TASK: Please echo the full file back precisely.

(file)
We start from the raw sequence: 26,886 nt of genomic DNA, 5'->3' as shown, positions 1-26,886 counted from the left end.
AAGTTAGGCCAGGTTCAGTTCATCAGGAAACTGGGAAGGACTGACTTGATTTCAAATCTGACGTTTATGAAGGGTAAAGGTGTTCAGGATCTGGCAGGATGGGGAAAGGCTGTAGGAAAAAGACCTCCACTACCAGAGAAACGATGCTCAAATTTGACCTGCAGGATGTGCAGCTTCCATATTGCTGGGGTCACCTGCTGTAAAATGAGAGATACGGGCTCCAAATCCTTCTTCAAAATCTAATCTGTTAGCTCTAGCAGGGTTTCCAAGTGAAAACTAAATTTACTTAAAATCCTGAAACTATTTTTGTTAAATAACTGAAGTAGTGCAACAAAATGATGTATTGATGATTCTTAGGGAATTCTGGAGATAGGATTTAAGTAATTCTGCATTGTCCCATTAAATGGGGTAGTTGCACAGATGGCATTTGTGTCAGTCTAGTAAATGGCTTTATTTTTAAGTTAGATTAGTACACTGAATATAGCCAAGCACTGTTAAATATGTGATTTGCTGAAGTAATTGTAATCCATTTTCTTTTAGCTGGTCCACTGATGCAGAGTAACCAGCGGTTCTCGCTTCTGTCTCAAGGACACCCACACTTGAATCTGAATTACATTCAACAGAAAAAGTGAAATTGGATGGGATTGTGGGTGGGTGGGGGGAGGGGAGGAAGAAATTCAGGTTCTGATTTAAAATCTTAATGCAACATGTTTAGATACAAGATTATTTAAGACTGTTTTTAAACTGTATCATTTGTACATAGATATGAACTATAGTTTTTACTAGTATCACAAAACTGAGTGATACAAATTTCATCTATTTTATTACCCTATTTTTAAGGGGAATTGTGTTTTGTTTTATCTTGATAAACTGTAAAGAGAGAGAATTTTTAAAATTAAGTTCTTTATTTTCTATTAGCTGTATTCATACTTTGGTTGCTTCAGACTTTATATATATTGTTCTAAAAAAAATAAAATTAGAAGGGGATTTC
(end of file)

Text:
We start from the raw sequence: 26,886 nt of genomic DNA, 5'->3' as shown, positions 1-26,886 counted from the left end.
AAGTTAGGCCAGGTTCAGTTCATCAGGAAACTGGGAAGGACTGACTTGATTTCAAATCTGACGTTTATGAAGGGTAAAGGTGTTCAGGATCTGGCAGGATGGGGAAAGGCTGTAGGAAAAAGACCTCCACTACCAGAGAAACGATGCTCAAATTTGACCTGCAGGATGTGCAGCTTCCATATTGCTGGGGTCACCTGCTGTAAAATGAGAGATACGGGCTCCAAATCCTTCTTCAAAATCTAATCTGTTAGCTCTAGCAGGGTTTCCAAGTGAAAACTAAATTTACTTAAAATCCTGAAACTATTTTTGTTAAATAACTGAAGTAGTGCAACAAAATGATGTATTGATGATTCTTAGGGAATTCTGGAGATAGGATTTAAGTAATTCTGCATTGTCCCATTAAATGGGGTAGTTGCACAGATGGCATTTGTGTCAGTCTAGTAAATGGCTTTATTTTTAAGTTAGATTAGTACACTGAATATAGCCAAGCACTGTTAAATATGTGATTTGCTGAAGTAATTGTAATCCATTTTCTTTTAGCTGGTCCACTGATGCAGAGTAACCAGCGGTTCTCGCTTCTGTCTCAAGGACACCCACACTTGAATCTGAATTACATTCAACAGAAAAAGTGAAATTGGATGGGATTGTGGGTGGGTGGGGGGAGGGGAGGAAGAAATTCAGGTTCTGATTTAAAATCTTAATGCAACATGTTTAGATACAAGATTATTTAAGACTGTTTTTAAACTGTATCATTTGTACATAGATATGAACTATAGTTTTTACTAGTATCACAAAACTGAGTGATACAAATTTCATCTATTTTATTACCCTATTTTTAAGGGGAATTGTGTTTTGTTTTATCTTGATAAACTGTAAAGAGAGAGAATTTTTAAAATTAAGTTCTTTATTTTCTATTAGCTGTATTCATACTTTGGTTGCTTCAGACTTTATATATATTGTTCTAAAAAAAATAAAATTAGAAGGGGATTTC